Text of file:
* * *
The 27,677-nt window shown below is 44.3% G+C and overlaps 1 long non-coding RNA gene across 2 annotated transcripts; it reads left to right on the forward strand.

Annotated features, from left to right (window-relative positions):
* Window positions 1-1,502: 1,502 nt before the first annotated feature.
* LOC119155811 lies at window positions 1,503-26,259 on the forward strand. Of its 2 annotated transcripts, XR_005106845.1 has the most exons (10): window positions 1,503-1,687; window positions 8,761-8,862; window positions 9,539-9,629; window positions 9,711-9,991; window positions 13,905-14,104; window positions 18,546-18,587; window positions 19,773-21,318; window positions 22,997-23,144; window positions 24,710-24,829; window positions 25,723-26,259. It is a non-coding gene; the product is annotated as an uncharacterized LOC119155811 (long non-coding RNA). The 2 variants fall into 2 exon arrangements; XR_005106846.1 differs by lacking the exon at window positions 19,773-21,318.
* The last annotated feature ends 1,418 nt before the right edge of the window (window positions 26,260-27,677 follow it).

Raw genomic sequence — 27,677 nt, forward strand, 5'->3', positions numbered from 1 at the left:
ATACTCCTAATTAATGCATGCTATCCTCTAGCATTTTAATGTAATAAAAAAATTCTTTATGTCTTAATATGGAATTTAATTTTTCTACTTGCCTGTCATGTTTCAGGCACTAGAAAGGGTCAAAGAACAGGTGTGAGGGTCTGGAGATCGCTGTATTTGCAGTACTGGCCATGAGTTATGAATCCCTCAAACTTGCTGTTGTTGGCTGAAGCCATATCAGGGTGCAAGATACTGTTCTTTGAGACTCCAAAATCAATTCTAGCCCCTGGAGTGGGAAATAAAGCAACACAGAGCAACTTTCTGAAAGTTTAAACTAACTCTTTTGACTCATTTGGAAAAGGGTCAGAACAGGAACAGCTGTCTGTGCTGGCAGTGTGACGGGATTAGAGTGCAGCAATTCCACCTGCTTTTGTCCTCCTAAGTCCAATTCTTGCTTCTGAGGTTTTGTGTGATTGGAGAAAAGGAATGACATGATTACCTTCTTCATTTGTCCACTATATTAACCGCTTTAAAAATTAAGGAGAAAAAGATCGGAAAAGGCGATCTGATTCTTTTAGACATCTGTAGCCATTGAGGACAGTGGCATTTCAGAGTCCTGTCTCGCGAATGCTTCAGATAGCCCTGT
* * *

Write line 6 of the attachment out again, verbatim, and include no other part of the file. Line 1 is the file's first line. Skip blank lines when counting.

Raw genomic sequence — 27,677 nt, forward strand, 5'->3', positions numbered from 1 at the left: